Canada’s part in World War Two’s Italian campaign commemorated in docu-film

There are a few key events during World War Two that are commemorated in the mainstream, however there are hundreds of thousands of events, people and stories that were experienced during the war that remain little known.

One of those being is the role of Canadian troops as they made their way through Sicily on Europe’s Italian campaign with the intent of pushing on into Italy in 1943.

Until that time Canadian troops hadn’t been involved in any major action aside from Dieppe. But on this mission Canadian troops had to march 300kms across Sicily in order to secure the Southern Front. It was the gains on the Southern Front that occupied Nazi troops and enabled D-Day to take place in the north.

Last year on the 70th anniversary of the march, Max Fraser and a group of ten Canadian war enthusiasts made the exact same trip in commemoration of the role the Canadian troops played and for the sacrifice they made.

Max’s father, James Fraser, was one of those Canadian troops who marched across Sicily. He fought with the Hastings and Prince Edward Regiment.

Max says that his father didn’t really talk about his war experiences until later in life when he did start to open up about what had happened during that time.

It was in 2006 when Max and his daughter went on a school trip to Italy and France on a tour of the battlefields. It grasped Max’s interest and emotions, just trying to imagine what it would have been like for his father. He wanted to do something that would help to immortalise the Canadian troop efforts during the war.

On his return from Europe Max heard about the expedition to Sicily and immediately got involved. Ten Canadians from all different parts of the country took part in the walk that lasted three weeks. They started from the beach at Pachino in the south of the island to Agira in the north east.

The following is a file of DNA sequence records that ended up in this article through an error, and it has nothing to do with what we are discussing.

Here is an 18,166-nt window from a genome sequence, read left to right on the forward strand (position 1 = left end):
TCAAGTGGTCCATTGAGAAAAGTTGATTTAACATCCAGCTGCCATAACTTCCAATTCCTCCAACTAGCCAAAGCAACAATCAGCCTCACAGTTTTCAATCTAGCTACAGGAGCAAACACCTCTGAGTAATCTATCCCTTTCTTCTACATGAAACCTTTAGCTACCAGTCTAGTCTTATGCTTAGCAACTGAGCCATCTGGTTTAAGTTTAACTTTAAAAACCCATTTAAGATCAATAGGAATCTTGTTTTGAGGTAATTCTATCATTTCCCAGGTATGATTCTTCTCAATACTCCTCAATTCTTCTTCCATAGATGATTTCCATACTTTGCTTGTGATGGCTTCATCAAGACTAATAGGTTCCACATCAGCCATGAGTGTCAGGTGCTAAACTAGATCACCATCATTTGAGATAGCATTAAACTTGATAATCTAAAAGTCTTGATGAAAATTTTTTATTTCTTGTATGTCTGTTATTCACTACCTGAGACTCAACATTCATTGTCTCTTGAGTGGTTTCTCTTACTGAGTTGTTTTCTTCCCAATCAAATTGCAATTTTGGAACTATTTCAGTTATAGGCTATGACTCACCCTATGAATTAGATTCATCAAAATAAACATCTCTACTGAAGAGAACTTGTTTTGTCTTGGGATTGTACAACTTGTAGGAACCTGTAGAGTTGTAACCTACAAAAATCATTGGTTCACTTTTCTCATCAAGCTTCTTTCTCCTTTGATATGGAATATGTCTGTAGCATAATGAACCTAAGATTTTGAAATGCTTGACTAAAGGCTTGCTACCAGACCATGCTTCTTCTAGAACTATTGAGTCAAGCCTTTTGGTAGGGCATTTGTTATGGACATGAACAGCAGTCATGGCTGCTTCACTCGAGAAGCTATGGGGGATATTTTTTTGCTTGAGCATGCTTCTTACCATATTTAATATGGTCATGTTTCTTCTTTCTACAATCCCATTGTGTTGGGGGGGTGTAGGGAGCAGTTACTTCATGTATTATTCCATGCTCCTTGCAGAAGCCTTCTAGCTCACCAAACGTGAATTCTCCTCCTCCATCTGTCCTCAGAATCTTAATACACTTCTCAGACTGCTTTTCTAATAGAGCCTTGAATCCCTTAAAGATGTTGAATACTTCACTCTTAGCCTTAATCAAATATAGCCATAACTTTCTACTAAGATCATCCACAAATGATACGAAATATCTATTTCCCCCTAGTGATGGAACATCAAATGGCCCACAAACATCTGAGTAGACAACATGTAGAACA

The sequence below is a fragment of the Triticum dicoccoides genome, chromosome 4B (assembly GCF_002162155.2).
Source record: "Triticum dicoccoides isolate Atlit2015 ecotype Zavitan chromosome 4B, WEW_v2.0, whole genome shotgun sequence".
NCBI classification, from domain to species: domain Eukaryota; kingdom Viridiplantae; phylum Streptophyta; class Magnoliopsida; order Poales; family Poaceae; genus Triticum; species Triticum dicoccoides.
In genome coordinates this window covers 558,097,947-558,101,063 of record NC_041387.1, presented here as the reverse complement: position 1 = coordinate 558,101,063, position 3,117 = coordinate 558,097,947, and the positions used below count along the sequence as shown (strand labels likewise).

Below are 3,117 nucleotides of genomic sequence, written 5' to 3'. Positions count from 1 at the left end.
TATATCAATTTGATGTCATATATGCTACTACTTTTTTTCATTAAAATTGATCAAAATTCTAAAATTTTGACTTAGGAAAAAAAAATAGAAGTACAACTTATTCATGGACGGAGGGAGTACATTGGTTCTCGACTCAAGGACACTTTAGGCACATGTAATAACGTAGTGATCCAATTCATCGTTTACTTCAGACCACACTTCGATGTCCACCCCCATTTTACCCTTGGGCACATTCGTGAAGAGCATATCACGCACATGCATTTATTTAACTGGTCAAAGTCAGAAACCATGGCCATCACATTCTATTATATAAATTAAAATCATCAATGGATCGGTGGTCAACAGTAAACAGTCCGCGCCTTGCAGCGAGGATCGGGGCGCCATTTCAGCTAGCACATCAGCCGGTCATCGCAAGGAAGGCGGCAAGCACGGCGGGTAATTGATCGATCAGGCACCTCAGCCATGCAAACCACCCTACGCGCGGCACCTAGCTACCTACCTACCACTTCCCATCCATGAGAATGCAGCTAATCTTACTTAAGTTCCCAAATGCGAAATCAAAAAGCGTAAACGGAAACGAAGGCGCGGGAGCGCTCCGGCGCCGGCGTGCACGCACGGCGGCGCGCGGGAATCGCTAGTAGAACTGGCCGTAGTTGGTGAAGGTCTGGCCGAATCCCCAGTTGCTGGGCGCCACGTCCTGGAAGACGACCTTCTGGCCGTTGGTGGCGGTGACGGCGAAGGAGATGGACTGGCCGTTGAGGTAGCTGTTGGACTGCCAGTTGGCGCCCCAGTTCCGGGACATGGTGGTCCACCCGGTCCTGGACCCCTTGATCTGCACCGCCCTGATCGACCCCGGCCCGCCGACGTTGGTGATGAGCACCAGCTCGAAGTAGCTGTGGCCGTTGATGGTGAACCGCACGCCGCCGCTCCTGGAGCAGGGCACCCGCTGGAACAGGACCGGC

They would march 15kms every day and start out early in the mornings in order to stay out of the summer sun. The march wasn’t just on flat ground, there was a lot of mountainous terrain.

The original Canadian troops experienced little resistance at first, but as they made their way further north there was a lot of fighting and many were killed in action.

When the expedition to commemorate the journey reached Agira where the original troops had ended their mission, the group held a ceremony and roll call of every single Canadian soldier who had taken part was read aloud, The Hamilton Spectator reports.

Max not only took part, he filmed the entire expedition. As film-maker he has documented the project and is currently editing the film and finalising interviews.

Max is funding the film via crowdsourcing through which he has raised around $30,000.

Max has called the film ‘Bond of Strangers,’ since the ten people who took part in the expedition started off as strangers, but through their journey became life-long friends, just like the troops must have experienced.

Ian Harvey

Ian Harvey is one of the authors writing for WAR HISTORY ONLINE